April 1, 2010
Spirit Misses Scheduled Communication
NASA's Jet Propulsion Laboratory said Wednesday that the sand-trapped Mars rover Spirit failed to make a scheduled communication this week and may have gone into a power-saving hibernation to survive the planet's winter.
Spirit was expected to communicate with the orbiting Mars Odyssey spacecraft on Tuesday.
"We are checking other less likely possibilities for the missed communication, but this probably means that Spirit tripped a low-power fault sometime between the last downlink on March 22 and yesterday," Mars rovers project manager John Callas said in a statement.
Spirit survived previous winters by positioning itself with its solar panels lifted towards the sun. However, it has been stuck in the sand for about a full Earth year and with two of its six wheels not working NASA decided in January to leave it be and use it for stationary science.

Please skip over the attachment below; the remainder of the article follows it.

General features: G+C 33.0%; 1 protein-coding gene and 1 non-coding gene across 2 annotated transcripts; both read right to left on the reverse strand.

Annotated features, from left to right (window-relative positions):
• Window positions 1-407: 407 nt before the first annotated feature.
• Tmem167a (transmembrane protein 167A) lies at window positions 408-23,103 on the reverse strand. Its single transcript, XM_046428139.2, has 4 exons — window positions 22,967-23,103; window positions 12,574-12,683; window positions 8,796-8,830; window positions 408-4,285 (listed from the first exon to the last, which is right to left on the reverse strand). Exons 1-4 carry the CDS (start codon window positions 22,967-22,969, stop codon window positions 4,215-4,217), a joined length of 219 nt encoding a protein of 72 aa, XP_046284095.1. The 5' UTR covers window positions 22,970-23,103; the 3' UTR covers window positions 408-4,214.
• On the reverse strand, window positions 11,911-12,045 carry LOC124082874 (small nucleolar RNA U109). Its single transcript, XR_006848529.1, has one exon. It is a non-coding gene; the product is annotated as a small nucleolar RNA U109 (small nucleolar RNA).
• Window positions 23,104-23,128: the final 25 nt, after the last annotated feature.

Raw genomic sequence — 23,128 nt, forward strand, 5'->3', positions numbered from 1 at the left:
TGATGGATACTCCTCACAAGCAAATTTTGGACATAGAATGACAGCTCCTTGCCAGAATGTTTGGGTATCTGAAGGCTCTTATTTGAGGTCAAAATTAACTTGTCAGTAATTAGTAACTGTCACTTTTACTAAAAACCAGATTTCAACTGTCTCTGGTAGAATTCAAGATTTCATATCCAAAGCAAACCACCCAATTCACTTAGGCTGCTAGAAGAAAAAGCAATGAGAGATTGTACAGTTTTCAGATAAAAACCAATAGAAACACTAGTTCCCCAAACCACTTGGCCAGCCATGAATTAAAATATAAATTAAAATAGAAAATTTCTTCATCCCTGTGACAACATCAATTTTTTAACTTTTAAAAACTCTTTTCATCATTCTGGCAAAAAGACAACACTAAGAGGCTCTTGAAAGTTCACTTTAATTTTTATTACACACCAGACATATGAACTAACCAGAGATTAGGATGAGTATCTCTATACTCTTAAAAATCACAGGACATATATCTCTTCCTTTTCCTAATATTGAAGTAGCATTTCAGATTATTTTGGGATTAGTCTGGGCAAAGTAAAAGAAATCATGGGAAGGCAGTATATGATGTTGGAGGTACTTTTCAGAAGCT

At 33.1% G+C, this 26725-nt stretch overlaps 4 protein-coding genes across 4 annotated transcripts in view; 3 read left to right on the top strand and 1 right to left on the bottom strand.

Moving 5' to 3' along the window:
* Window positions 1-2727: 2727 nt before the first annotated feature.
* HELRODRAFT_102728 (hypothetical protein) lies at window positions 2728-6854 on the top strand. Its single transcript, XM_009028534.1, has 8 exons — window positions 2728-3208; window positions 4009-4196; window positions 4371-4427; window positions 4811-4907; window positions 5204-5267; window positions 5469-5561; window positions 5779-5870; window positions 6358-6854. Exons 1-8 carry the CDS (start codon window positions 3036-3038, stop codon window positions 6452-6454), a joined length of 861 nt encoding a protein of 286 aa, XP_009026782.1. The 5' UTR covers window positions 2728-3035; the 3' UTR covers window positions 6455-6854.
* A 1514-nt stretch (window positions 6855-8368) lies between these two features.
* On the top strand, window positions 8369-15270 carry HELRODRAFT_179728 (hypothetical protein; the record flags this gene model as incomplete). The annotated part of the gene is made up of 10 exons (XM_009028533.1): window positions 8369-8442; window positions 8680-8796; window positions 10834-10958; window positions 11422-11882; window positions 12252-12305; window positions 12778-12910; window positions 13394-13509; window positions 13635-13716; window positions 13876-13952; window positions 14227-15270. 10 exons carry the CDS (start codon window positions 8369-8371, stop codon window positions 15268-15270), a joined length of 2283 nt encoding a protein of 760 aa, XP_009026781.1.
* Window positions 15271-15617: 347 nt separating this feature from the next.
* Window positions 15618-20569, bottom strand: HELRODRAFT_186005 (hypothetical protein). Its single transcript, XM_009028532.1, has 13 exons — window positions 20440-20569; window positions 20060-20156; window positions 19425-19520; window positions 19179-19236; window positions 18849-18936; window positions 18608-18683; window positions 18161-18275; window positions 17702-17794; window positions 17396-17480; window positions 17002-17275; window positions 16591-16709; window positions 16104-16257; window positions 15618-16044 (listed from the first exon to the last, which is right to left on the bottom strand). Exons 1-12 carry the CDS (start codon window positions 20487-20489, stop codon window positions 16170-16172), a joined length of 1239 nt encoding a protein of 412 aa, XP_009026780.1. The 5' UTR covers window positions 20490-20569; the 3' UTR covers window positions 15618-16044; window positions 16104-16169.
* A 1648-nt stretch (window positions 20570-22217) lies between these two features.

The amount of sunlight falling on its panels is declining.
Callas said that recent downlinks from Spirit had shown the battery's charge was getting lower.
Hibernation mode suspends communications and other activities so energy can go to heating and battery recharging. The rover, which has been on the Red Plant since 2004, is designed to try to wake up when there is enough charge and to communicate on schedule.
"We may not hear from Spirit again for weeks or months, but we will be listening at every opportunity, and our expectation is that Spirit will resume communications when the batteries are sufficiently charged," Callas said.
However, NASA said that in coming weeks Spirit's core electronics will become colder than they ever have since it landed in January 2004.
NASA said that temperatures should not be lower than the electronics were designed to withstand "but with the age of the rover adds to the uncertainty of survival."
When Spirit and its twin Opportunity were launched from Earth in 2003, they were expected to last three-months. Instead, they have lasted six years. Opportunity still continues to roam around the planet.
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